That floor looks great. Can we assume the glue thing is because it was covered in carpet at some point?
    Yes, we were assuming it was carpet glue, but not really sure.

    Any thoughts as to a type of paint I could roll on to the flooring that is durable? It does look a little rough (and yes, I know, it's a workshop).
    If you drive at the speed of light, do your headlights work? - Steven Wright

    If a man points at the moon, an idiot will look at the finger.

    Without quitters, stampedes would never end.

    What's with these retirement communities? Armed guards and gates? Are old people trying to escape? Are people stealing old people?

  13. #88
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    I would think that you could use "normal" flooring paint as long as everything is clean and grease-free.
    --

    The most expensive tool is the one you buy "cheaply" and often...

  14. #89
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    It's been a busy two weeks. I'll post some pictures when I have everything cleaned up / hooked up.

    The Phase Perfect 3-phase converter is installed. Working on terminating the equipment to use it.

    Dust collection piping is almost done, under the floor.

    Mitsubishi split AC is on order, and hopefully installed in a few weeks.

    Lighting fixtures waiting for installation, and bulbs to arrive.

    Cabinetry almost totally installed, though I realized I need more than I ordered. Aaarghhh!!!!! $$$$$$

    Once ducting and electrical is set, I'll get Felder to come down and put together and calibrate my equipment.

    One Jet air filter up (the smaller one), the huge beast of one needs to be hung from the ceiling next week.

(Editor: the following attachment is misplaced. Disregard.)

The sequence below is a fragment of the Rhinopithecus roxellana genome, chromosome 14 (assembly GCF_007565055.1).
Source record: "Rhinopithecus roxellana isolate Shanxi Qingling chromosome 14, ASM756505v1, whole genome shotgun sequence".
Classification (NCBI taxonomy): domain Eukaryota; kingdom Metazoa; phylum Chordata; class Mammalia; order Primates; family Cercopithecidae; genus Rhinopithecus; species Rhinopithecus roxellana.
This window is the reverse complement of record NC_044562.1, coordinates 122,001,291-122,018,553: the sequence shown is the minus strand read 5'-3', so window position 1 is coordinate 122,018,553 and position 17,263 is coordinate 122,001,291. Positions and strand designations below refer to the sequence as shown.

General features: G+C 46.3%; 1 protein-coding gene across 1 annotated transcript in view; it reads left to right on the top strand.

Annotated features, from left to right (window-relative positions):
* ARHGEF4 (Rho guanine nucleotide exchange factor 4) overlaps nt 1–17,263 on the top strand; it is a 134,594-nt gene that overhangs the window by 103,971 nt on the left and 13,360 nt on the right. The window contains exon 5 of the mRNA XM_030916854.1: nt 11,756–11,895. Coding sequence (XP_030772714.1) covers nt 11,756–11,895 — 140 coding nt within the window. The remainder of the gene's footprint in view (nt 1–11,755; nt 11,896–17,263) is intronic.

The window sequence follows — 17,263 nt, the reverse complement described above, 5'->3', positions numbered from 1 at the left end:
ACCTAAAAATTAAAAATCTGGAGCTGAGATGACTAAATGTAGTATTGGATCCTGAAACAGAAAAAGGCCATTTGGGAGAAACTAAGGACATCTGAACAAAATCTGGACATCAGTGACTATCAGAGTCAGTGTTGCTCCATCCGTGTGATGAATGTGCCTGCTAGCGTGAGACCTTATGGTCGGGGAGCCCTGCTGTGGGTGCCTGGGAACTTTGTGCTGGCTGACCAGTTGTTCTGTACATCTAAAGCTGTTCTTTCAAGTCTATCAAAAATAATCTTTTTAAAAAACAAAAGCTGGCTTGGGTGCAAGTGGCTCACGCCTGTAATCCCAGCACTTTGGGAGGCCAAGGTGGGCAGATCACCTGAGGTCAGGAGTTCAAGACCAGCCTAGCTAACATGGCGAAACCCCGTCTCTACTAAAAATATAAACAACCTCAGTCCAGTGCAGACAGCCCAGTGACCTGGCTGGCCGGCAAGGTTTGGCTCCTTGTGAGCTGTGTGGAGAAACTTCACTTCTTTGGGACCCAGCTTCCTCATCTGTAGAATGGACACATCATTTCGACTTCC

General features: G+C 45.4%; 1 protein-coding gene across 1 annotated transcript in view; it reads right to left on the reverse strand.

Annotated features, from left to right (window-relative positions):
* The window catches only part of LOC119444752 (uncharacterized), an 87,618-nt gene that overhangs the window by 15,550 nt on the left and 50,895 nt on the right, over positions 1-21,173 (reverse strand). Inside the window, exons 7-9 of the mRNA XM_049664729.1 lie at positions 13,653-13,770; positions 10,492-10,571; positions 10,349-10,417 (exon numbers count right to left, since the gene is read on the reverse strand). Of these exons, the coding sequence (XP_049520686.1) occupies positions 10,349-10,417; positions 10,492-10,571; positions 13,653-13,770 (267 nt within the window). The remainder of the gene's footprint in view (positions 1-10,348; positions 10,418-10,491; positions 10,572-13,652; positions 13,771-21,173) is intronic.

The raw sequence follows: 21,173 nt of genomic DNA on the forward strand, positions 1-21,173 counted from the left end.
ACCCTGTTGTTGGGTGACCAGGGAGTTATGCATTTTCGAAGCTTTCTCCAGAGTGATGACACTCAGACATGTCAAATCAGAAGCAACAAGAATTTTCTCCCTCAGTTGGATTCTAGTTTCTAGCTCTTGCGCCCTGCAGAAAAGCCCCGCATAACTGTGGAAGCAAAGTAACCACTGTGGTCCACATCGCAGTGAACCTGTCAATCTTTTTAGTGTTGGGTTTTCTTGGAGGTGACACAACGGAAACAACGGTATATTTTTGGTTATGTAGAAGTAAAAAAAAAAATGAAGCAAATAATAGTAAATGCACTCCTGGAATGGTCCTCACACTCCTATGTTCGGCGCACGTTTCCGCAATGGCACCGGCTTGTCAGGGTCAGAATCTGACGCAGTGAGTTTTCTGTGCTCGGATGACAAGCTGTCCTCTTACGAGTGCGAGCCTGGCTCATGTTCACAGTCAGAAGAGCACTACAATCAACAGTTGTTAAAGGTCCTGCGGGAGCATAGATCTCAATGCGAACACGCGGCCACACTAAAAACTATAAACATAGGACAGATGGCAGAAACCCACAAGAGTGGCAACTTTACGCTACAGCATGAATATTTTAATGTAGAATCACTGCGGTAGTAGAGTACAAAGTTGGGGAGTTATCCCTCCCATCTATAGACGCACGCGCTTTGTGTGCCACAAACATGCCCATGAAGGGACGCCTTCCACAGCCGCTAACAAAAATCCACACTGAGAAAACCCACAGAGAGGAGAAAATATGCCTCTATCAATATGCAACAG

3 hoists also need to be hung from the ceiling, one to lift the entrance ramp out of the way (that 12 foot ramp is huge - yeah, I know, it's 12 feet), one to lift my large crosscut sled out of the way so I don't hurt my back lifting it, and one to lift things near the entrance.

    And, I need to get someone to build the couple of walls, and doors for the entrance to the finishing room and the workshop, and the cyclone room (gonna try Jim Becker's idea there to reduce sound). Also need a hole cut in the ciderblock to hold my explosion proof fan for the finishing room.

    So lots done, and lots still to do. Pictures will tell the real story.
    If you drive at the speed of light, do your headlights work? - Steven Wright

    If a man points at the moon, an idiot will look at the finger.

    Without quitters, stampedes would never end.

    What's with these retirement communities? Armed guards and gates? Are old people trying to escape? Are people stealing old people?

  15. #90
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    That is going to be a sweet shop, Alan. Looks like great progress. I’m really looking forward to seeing the finishing room, as I’m trying to figure out how to incorporate one into my shop (which is a work in progress, and not nearly as far along as yours).